Secret German weather base uncovered after 72 years
Sunday, October 23, 2016, 1:29 PM - Russia has announced the discover of a secret German weather station in its territory, 72 years after it had been evacuated.
Known as "Schatzgraber" (Treasure Hunter) the manned base was apparently in operation 1943-1944, coinciding with Nazi Germany's invasion of the then-Soviet Union. It was located in Franz Joseph Land, an Arctic archipelago north of Russia.
The base's name may be more appropriate than the secret invaders expected: Surveyors have recovered around 500 artifacts from the site.
"They include munitions and military equipment, everyday items, personal effects and fragments of meteorological devices," Yulia Petrova, a spokeswoman for Russia's national resources and ecology ministry said in a release.
Russian researcher Evgeny Ermolov said in a ministry release the base's existence had been previously deduced from written records, though its exact location was unknown until now. During its operation, it transmitted about 700 weather reports.
The artifacts recovered so far are only fragments of what would have been functional, manned base, not only due to the effects of the harsh Arctic climate in intervening years, but also because the base was purposefully destroyed when it was evacuated.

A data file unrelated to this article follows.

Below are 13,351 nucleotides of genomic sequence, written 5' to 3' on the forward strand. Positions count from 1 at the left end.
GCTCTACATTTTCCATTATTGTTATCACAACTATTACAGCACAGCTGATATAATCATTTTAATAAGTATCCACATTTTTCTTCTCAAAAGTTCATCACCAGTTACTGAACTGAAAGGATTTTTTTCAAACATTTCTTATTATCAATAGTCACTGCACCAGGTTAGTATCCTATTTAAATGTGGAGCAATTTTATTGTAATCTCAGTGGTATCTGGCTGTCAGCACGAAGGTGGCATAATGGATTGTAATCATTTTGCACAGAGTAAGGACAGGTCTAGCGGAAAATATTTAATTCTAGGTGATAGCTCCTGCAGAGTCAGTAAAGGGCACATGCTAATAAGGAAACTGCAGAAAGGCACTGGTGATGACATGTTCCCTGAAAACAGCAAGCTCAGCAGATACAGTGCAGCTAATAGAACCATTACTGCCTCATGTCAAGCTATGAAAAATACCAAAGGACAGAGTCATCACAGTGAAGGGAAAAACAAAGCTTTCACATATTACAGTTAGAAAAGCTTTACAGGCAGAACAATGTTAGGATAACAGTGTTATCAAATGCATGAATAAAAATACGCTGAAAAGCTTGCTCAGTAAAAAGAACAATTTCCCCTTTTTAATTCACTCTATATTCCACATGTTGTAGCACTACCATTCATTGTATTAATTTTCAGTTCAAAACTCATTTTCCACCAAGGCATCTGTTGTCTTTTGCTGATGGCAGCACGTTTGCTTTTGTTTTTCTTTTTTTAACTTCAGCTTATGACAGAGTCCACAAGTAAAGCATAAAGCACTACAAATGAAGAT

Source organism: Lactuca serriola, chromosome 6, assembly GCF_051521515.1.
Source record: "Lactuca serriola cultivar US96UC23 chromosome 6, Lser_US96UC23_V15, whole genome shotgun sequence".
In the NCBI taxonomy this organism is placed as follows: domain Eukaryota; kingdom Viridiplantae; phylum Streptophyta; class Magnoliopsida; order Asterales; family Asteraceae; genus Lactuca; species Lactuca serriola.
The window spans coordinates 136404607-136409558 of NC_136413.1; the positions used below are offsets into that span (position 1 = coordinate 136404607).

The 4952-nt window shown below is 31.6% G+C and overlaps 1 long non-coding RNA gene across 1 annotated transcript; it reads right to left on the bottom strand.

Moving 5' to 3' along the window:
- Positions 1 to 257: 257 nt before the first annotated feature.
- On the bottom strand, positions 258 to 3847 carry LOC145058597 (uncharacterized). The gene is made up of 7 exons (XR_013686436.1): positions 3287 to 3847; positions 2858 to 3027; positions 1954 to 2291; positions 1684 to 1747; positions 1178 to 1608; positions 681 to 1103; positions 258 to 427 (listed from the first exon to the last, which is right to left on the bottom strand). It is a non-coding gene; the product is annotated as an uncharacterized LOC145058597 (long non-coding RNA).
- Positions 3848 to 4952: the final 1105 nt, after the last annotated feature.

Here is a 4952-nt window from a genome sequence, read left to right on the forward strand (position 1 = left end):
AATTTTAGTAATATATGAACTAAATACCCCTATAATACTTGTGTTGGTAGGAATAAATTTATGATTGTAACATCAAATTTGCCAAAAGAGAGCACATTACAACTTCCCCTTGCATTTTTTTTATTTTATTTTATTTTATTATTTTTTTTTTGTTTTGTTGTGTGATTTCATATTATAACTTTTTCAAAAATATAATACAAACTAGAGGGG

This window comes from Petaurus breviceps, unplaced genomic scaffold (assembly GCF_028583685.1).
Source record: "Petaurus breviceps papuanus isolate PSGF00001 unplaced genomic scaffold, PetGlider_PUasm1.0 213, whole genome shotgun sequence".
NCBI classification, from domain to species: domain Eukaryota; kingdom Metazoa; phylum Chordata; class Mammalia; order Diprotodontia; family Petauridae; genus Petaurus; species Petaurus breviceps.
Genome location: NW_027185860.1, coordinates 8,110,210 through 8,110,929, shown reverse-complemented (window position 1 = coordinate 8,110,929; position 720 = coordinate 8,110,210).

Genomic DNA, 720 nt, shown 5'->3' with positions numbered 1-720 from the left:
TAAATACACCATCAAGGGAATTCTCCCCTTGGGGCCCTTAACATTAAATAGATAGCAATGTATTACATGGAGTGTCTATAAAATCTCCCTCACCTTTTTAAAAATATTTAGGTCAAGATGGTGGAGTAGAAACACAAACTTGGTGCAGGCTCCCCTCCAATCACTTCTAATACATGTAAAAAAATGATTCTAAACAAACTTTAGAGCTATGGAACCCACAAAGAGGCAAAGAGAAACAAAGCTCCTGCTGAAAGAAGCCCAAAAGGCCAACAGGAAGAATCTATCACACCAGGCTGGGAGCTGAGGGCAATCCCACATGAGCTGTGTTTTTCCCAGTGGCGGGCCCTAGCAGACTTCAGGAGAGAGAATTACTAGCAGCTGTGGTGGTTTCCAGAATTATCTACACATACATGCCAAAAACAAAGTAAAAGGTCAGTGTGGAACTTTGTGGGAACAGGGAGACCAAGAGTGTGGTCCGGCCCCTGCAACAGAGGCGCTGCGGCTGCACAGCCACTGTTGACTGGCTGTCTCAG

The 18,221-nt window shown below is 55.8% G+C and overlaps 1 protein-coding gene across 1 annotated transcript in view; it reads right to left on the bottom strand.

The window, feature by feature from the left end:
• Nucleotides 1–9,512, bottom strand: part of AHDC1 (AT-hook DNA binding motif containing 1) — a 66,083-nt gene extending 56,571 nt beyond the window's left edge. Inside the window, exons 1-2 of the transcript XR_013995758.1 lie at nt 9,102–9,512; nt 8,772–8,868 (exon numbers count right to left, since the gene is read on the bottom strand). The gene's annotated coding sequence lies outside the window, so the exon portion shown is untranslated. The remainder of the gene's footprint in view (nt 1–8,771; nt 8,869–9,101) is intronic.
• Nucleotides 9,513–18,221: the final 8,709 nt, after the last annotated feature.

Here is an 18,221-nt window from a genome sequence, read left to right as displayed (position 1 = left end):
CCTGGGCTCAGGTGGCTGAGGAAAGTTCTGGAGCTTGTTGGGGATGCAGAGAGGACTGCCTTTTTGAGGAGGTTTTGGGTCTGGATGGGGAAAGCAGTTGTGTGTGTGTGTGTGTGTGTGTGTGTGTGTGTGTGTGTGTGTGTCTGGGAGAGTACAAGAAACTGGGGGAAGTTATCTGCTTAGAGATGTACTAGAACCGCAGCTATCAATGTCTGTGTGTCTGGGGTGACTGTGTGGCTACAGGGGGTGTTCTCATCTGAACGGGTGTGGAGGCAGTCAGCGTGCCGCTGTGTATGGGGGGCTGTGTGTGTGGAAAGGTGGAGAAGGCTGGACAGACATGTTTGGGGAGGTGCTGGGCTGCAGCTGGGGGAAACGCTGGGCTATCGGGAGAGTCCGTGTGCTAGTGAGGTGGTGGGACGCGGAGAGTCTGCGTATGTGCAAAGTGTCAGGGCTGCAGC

The ministry says the staff of the station took ill after eating polar bear meat infested with roundworms. An aircraft was sent to parachute a doctor in, but its pilot decided to attempt a landing, which damaged the plane. However, the crew managed to repair it, and the sick meteorologists were flown to Nazi-occupied Norway in July of 1944, abandoning the site.
Germany established weather stations in far flung locations as part of the country's war effort, including on what would be Canadian soil.
In October 1943, German U-boat U-537 arrived at Martin Bay in northern Labrador, part of the Dominion of Newfoundland, according to Heritage Daily. Its crew set up Weather Station Kurt, which unlike this year's find, was unmanned.
It was the only known German weather station clandestinely set up in North America, and it apparently only transmitted for a few days. It was located by archaeologists in 1977, 28 years after Newfoundland joined Canada, and is currently on display at the Canadian War Museum.